Argentina’s Major Wine Regions
Aside from the Mendoza wine area, two of the other most popularly known wine regions are in Salta and in the Rio Negro region. Residing in two very different locations, Salta occupies the northern region of Argentina and Rio Negro is distinctly south, bordering Patagonia. The two regions experience very different weather and as a result produce very different wines.
Most of Salta’s wineries are located in the city of Cafayate. Located 110 miles outside of Salta, the wineries in Cafayate enjoy sunshine nearly year round and a climate that is conducive for the production of high quality Cabernets and the growth of Torrontes, famous in this region. Salta enjoys an average temperature in the high 60s and with little rain the grapes have just enough water to develop their distinct power and unique taste without growing too large. Location and environmental factors contribute to a variety of high quality taste, evident in Salta’s wines.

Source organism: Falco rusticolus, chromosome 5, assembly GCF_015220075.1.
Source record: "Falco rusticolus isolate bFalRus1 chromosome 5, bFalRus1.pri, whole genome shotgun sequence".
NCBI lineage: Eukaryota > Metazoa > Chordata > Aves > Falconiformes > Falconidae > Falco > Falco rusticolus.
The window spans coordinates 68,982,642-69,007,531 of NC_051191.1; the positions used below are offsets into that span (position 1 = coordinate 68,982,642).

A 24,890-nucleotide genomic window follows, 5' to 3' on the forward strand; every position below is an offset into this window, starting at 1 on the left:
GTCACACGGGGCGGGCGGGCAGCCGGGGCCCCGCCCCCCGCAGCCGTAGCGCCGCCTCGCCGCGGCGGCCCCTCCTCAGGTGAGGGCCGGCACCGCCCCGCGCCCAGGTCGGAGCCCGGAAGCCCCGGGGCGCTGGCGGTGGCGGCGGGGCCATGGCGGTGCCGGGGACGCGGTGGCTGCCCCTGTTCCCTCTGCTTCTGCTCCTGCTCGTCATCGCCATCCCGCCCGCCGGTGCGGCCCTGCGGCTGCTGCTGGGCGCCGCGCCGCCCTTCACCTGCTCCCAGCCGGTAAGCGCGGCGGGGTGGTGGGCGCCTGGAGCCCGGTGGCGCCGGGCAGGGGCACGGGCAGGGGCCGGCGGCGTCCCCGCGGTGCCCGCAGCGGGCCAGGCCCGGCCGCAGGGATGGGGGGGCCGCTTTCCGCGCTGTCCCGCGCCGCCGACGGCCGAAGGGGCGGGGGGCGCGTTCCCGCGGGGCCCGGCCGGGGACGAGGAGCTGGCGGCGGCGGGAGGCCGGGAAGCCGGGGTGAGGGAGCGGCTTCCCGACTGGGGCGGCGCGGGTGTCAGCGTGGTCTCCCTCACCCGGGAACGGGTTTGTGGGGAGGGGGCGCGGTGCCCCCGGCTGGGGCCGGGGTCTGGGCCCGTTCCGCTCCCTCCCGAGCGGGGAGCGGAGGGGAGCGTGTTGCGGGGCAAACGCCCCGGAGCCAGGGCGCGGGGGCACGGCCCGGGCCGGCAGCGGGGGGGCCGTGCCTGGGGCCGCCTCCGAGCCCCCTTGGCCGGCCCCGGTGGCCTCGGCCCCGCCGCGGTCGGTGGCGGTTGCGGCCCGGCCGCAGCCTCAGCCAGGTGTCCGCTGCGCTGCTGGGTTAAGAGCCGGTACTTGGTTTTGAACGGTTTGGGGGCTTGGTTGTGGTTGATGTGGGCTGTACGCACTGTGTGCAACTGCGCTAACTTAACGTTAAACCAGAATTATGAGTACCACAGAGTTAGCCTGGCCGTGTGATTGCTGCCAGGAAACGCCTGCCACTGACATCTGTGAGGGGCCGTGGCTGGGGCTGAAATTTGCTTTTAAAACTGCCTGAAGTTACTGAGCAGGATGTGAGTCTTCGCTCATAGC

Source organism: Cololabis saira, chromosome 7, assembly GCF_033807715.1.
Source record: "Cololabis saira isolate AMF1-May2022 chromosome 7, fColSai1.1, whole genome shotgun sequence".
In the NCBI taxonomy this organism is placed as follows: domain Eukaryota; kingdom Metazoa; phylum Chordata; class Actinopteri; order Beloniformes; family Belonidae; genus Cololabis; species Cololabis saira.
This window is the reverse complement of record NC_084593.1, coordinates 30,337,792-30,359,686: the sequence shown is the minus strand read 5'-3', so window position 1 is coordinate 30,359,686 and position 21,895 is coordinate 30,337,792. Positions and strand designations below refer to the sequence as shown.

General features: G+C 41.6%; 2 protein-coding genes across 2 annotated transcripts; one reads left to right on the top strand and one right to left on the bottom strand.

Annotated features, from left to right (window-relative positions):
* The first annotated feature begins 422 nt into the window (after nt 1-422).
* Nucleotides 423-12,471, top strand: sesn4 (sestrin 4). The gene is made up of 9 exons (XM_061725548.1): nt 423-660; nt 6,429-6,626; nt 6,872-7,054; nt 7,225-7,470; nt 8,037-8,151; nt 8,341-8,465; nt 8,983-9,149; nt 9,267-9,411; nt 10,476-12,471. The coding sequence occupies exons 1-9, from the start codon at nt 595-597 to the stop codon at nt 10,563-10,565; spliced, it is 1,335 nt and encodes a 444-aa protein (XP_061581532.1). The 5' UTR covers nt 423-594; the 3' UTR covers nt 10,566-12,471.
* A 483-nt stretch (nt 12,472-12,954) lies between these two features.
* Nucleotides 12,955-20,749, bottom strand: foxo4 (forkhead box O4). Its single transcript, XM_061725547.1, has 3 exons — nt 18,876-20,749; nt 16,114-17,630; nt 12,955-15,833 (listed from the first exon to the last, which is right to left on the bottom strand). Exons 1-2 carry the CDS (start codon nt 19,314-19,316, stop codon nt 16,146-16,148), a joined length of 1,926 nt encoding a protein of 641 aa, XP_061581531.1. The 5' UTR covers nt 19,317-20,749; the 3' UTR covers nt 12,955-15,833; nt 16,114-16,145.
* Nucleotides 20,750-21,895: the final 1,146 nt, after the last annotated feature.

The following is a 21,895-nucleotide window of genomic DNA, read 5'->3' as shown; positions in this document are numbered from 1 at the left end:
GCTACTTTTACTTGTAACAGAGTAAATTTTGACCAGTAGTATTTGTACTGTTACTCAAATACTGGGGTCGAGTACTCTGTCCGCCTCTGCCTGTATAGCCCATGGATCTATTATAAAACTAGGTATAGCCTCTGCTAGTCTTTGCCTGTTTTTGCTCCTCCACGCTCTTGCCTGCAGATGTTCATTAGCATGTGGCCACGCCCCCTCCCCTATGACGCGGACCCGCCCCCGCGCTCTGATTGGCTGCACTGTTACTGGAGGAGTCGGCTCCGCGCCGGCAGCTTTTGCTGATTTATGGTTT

Rio Negro and Patagonia
The Rio Negro region is technically considered Patagonia although it resides in its most northern region. As a part of the Great Valley Corridor, Rio Negro is rumored as one of Argentina’s most up and coming wine producing areas with key exports in wine and also apples. The cooler temperatures of Patagonia give way to cool-climate varieties like the Sauvignon Blanc and Pinot Noir. Sparkling wines as well as Champagnes are a successful byproduct of this unique area and the desert soil, accompanied with sunny days are key elements to the enhanced flavors found in the regions wine. Fine wine along with the romanticism of Patagonia’s beauty are making Rio Negro an upcoming combination that will be hard to beat.